WORCESTER, MASS. (WHDH) - Worcester community members are mourning after a local teen died last week after he reportedly participated in a social media challenge. 

Worcester police said the 14-year-old Harris Wolobah stopped breathing at his home on Friday. 

Speaking with 7NEWS, Wolobah’s recreational team basketball coach said Wolobah had been at Doherty Memorial High School earlier in the day when he ate a chip covered in spice made from hot peppers and got sick. 

“He fell victim to the ‘One Chip Challenge,” coach Douglas Hill said. “There was a person in school that kind of dared him to do it.” 

“The nurse basically said that she just took his vitals and looked for whatever symptoms she could find,” Hill said. “He said that he was okay but was not feeling good.” 

Hill said Wolobah’s stomach was hurting, saying “he was obviously feeling the effects of the chip.” 

While Worcester police said there was no official cause of death as of Monday, a spokesperson said “it appears he did eat the chip earlier in the day.”

Eliana Montalvo, 25, of Rhode Island said she took the same social media challenge that  Wolobah is believed to have taken.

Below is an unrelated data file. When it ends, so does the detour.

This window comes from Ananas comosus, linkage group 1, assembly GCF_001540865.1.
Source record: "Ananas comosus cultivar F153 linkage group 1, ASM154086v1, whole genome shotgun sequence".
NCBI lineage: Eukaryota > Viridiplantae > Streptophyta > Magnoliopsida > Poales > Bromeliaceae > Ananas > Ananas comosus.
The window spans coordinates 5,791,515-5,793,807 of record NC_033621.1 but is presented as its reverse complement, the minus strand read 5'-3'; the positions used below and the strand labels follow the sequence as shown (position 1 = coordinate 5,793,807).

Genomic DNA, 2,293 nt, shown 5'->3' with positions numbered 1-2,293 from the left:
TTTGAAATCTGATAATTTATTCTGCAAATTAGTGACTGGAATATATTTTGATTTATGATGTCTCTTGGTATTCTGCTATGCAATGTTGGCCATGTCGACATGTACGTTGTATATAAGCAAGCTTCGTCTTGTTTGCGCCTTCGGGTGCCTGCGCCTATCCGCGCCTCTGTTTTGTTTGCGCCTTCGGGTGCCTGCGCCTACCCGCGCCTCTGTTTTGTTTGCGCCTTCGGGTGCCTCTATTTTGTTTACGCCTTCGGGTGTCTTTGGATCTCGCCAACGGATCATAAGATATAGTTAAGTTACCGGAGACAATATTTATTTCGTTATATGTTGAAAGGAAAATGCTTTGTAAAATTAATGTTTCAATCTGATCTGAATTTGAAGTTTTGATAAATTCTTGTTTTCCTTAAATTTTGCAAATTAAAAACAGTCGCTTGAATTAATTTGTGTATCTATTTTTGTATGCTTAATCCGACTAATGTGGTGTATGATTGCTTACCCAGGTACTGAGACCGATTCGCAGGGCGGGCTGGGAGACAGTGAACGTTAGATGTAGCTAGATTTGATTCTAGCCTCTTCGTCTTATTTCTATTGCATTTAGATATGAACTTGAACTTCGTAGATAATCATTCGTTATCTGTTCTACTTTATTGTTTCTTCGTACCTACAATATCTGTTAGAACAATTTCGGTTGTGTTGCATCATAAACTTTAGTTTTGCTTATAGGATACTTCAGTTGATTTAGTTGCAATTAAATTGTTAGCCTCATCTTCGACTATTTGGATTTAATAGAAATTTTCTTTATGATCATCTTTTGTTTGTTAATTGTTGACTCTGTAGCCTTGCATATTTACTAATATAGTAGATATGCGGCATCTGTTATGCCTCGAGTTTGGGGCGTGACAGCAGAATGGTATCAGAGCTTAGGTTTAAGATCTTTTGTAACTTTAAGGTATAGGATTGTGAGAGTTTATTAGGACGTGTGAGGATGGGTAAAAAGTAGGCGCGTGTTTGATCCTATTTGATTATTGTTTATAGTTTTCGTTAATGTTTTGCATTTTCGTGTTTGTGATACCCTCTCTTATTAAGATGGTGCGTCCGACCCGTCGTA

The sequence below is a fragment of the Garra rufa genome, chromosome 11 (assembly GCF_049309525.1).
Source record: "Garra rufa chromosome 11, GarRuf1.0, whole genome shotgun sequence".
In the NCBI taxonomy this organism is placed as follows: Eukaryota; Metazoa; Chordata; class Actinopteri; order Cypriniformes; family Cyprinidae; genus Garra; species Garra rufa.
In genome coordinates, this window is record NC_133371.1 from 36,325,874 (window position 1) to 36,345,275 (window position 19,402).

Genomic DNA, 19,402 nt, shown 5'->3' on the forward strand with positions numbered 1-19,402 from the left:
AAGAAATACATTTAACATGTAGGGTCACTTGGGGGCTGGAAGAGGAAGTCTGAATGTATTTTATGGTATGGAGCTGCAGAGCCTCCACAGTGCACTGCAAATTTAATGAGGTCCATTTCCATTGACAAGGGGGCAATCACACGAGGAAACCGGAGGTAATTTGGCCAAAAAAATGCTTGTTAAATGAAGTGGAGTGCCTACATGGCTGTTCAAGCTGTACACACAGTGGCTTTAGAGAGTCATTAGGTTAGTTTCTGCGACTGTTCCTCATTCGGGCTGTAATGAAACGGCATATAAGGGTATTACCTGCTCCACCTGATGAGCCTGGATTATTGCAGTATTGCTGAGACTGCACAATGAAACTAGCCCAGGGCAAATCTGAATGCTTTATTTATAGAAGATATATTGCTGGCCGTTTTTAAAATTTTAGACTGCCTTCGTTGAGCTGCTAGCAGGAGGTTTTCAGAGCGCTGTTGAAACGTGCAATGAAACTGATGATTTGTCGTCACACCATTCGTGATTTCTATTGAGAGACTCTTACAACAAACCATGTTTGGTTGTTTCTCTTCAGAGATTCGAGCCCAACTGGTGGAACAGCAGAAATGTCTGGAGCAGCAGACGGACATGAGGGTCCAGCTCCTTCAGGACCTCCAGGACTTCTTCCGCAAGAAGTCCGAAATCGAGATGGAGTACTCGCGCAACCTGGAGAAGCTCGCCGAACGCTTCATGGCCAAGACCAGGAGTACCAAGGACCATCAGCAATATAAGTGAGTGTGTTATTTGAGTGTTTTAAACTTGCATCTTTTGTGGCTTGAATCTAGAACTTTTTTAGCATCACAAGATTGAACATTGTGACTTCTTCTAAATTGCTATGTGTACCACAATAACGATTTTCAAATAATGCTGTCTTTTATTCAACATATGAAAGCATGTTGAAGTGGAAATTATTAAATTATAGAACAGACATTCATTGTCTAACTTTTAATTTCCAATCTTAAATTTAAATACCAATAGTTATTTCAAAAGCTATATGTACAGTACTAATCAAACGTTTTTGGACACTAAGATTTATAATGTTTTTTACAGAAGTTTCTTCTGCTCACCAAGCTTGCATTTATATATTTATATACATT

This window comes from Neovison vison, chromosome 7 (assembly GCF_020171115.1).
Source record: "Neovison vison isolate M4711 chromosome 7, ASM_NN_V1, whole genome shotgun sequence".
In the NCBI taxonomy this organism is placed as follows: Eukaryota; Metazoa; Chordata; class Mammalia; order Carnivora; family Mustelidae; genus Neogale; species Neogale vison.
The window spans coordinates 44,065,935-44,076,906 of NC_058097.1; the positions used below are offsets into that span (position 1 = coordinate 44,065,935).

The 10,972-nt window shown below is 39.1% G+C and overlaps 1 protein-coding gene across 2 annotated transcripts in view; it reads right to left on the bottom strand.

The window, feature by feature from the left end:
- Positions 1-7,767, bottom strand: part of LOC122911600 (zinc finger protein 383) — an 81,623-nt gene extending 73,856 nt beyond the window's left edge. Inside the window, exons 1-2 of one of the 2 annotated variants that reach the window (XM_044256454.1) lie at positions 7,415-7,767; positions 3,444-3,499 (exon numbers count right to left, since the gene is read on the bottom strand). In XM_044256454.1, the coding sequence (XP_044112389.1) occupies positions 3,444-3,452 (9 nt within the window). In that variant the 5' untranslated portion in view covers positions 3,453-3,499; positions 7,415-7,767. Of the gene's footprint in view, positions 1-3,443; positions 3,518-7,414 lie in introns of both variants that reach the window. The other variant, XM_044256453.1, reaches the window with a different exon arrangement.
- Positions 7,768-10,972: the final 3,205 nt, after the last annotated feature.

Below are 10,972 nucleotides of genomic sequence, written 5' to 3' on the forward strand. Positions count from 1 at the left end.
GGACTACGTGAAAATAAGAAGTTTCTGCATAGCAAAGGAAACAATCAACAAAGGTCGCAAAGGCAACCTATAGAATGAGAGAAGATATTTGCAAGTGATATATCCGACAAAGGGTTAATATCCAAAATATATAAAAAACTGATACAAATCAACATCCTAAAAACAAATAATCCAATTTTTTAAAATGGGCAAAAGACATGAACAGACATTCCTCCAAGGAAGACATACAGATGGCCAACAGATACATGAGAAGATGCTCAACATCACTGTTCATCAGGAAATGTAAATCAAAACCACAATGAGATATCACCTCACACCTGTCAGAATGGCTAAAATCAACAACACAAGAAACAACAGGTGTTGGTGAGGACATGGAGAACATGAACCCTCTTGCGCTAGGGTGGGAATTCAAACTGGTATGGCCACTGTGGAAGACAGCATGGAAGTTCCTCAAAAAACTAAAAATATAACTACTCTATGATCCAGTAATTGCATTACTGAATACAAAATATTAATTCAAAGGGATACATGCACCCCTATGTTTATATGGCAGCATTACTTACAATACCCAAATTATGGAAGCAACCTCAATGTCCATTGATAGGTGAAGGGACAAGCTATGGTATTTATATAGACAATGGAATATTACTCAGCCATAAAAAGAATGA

“I would never do it again and I regretted doing it when I did — immediately,” Montalvo said. 

The “One Chip Challenge” dares people to consume a single extremely spicy chip, wait as long as possible before drinking or eating and then post video of the experience to social media. 

“It was like a burning sensation at first, like I swallowed fire or something, and then afterward it was more like a pain,” Montalvo said. 

The Wolobah family was still waiting to get their loved one’s official cause of death from the medical examiner on Monday. 

Speaking by phone, Wolobah’s aunt said the sophomore played basketball and just made a traveling team. 

“The night he died, he got accepted,” said Louise Richardson. “He didn’t even know that.” 

“It was his dream to get accepted into that,” Richardson said. 

Richardson continued, describing Wolobah as a “very respectful kid.” 

“Very loving,” she said. “Well behaved and he loved his basketball. It was his life.” 

In the aftermath of Wolobah’s death, community members are continuing the mourn a student who had much more living to do. 

“The message is very simple,” coach Douglas Hill said. “I think that we have to make sure that we support each other not doing things that we wouldn’t do ourselves.”

Wolobah’s coaches now plan to hold a fundraiser on Saturday at St. Bernard’s Church in Worcester to benefit Wolobah’s family. As part of the fundraiser, organizers are asking guests to attend and play basketball, contributing a $25 donation to go toward funeral costs.

(Copyright (c) 2023 Sunbeam Television. All Rights Reserved. This material may not be published, broadcast, rewritten, or redistributed.)

Join our Newsletter for the latest news right to your inbox